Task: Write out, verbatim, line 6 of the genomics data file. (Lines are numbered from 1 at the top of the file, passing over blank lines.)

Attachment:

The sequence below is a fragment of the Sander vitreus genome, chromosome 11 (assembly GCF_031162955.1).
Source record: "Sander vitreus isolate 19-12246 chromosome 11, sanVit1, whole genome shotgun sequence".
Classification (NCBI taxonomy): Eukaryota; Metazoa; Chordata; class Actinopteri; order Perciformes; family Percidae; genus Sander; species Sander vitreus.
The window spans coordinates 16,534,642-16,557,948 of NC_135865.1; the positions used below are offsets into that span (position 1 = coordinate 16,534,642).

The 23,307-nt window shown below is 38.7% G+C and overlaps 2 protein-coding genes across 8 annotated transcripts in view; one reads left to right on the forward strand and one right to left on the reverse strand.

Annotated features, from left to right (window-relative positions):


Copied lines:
Annotated features, from left to right (window-relative positions):